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Will biosimilars ever catch on in the US?

Why biosimilars are viewed in the US as ‘me too’ drugs rather than as just-as-good alternatives to branded products

biosimilars

Although the cost of branded drugs in the US tends to be much higher than in the rest of the world, there is a compensatory steep drop in price once market exclusivity ends. Thus in the US we see generic drug prices often reduced by as much as 90% or more, with uptake then rising accordingly. Nine out of ten drugs sold in America are generic.

It’s not a perfect system. Sometimes prices fall so low manufacturers lose interest. For example, a shortage of the cancer drug vincristine occurred recently when Teva stopped making it and then subsequently the sole remaining manufacturer, Pfizer, had a distribution delay.

But for the most part, the feast-and-famine cycle of the US market has been viewed as a success. In the early days of the Trump administration, then-FDA commissioner Scott Gottlieb made a point of clearing the way for even faster and more generic approvals, again with some apparent success.

Fiscal year 2019 saw the agency approve 1,171 generics, breaking its record of 971 the previous year, according to the FDA. First-to-market generics included medicines for opioid overdose, pulmonary arterial hypertension, breast cancer, seizures, depression and various infections. Generics saved the US healthcare system an estimated $293bn in 2018.

A decade ago, policymakers tried to use generics as an exemplar for fostering competition in the biologics market. The Biologic Price Competition and Innovation (BPCI) Act sought to turn biosimilars into the ‘generics’ of costly biologics.

That didn’t happen. Although to date the FDA has approved 25 biosimilars, only a handful have made it to market, and the level of price competition they have engendered has been negligible. They are viewed more as ‘me too’ drugs rather than as just-as-good alternatives to branded products.

In the US, biosimilars face a complex web of barriers: red tape, dubious litigation, anti- competitive contracting, fearmongering, and patient and practitioner misunderstanding – while in the rest of the world they are surging forward with great success.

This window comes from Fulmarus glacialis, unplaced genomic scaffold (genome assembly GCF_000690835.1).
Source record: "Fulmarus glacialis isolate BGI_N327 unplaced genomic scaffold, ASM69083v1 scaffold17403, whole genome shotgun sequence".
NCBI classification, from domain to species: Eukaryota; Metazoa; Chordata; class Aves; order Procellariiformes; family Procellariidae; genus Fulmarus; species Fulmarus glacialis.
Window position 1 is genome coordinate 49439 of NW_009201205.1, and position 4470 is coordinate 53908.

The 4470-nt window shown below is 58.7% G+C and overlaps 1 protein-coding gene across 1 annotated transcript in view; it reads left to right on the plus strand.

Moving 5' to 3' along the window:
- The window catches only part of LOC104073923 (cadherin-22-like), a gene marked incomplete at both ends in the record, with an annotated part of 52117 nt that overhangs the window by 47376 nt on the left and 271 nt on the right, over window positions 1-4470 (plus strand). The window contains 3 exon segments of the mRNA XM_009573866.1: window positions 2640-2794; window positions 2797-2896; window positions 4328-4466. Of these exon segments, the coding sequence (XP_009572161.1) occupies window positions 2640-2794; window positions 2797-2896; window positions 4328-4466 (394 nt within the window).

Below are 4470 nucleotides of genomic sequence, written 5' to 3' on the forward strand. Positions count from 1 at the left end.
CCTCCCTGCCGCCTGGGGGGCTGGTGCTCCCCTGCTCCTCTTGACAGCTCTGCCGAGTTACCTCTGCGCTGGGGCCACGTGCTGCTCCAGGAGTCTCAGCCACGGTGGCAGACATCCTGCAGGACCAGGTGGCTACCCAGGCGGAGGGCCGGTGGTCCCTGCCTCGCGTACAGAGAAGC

Commitment issues

By most estimates, the US is about a decade behind the EU in terms of adopting biosimilars, with 90% of all global biosimilar sales occurring in EU countries, even though 60% of all biologic drug sales occur in the US. As of early 2019, the EU had approved 53 biosimilars for 15 reference drugs.

Not every European country is fully committed to fast-tracking biosimilars (France and Italy are holdouts), but most EU countries view them as safe and efficacious competitors to their reference products. Notably the biosimilar Renflexis (infliximab-abda) achieved a 70-80% price reduction to its reference product in both Norway and Denmark. Large biosimilar discounts have also been realised in the Netherlands, Poland, Spain and the UK.

The UK has been especially proactive with biosimilars. Three biologics there – infliximab, rituximab and etanercept –underwent an average price reduction of 40% when their biosimilars were introduced. After the launch of the biosimilar for rituximab, UK hospitals reportedly switched more than 95% of their patients to it in the space of just six weeks.

As prices in the US continue to spiral out of control, we can only look on with envy. Gottlieb, in remarks made at the release of the FDA’s Biosimilar Action Plan (BAP) last year, said that single entrant biosimilars in other countries lowered prices by an average 30% relative to the reference drug. When three or four biosimilars entered the market, that figure rose to 35-43%.

Based on those assumed savings, had all the FDA-approved biosimilars been successfully marketed, the US healthcare system would have saved $4.5bn in 2017, Gottlieb noted. One study suggests nearly $60bn in savings would be achievable over the next decade, but only if the US can figure out a way to overcome biosimilar market barriers.

Second best

One of those barriers is legal challenges, according to Lovisa Gustafsson, an assistant vice president at the Commonwealth Fund, a healthcare foundation. “The drug companies apply for new patents over and over again,” she said. “It leads to very long periods of exclusivity that are essentially monopolies during which the biosimilars can’t come to market.”

So, for example, AbbVie applied for 247 new patents for adalimumab and was granted 132, even though no significant changes had been made to the rheumatoid arthritis drug.